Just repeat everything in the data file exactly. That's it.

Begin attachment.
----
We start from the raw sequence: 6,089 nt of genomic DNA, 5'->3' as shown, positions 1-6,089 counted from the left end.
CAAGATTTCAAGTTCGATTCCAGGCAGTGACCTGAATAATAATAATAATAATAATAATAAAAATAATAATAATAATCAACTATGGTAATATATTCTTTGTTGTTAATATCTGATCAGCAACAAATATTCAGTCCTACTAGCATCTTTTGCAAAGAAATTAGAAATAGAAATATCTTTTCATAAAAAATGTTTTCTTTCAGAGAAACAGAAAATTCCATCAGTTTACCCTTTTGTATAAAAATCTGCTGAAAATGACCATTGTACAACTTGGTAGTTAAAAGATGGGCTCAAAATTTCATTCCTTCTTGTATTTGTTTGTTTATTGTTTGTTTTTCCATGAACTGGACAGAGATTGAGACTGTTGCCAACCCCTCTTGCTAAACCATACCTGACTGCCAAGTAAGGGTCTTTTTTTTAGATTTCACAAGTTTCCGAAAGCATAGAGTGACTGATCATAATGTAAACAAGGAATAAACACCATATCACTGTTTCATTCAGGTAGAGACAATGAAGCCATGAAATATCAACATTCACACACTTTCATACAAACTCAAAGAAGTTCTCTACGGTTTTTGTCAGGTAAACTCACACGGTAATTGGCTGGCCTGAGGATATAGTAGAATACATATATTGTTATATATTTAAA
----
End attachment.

We start from the raw sequence: 6,089 nt of genomic DNA, 5'->3' as shown, positions 1-6,089 counted from the left end.
CAAGATTTCAAGTTCGATTCCAGGCAGTGACCTGAATAATAATAATAATAATAATAATAAAAATAATAATAATAATCAACTATGGTAATATATTCTTTGTTGTTAATATCTGATCAGCAACAAATATTCAGTCCTACTAGCATCTTTTGCAAAGAAATTAGAAATAGAAATATCTTTTCATAAAAAATGTTTTCTTTCAGAGAAACAGAAAATTCCATCAGTTTACCCTTTTGTATAAAAATCTGCTGAAAATGACCATTGTACAACTTGGTAGTTAAAAGATGGGCTCAAAATTTCATTCCTTCTTGTATTTGTTTGTTTATTGTTTGTTTTTCCATGAACTGGACAGAGATTGAGACTGTTGCCAACCCCTCTTGCTAAACCATACCTGACTGCCAAGTAAGGGTCTTTTTTTTAGATTTCACAAGTTTCCGAAAGCATAGAGTGACTGATCATAATGTAAACAAGGAATAAACACCATATCACTGTTTCATTCAGGTAGAGACAATGAAGCCATGAAATATCAACATTCACACACTTTCATACAAACTCAAAGAAGTTCTCTACGGTTTTTGTCAGGTAAACTCACACGGTAATTGGCTGGCCTGAGGATATAGTAGAATACATATATTGTTATATATTTAAA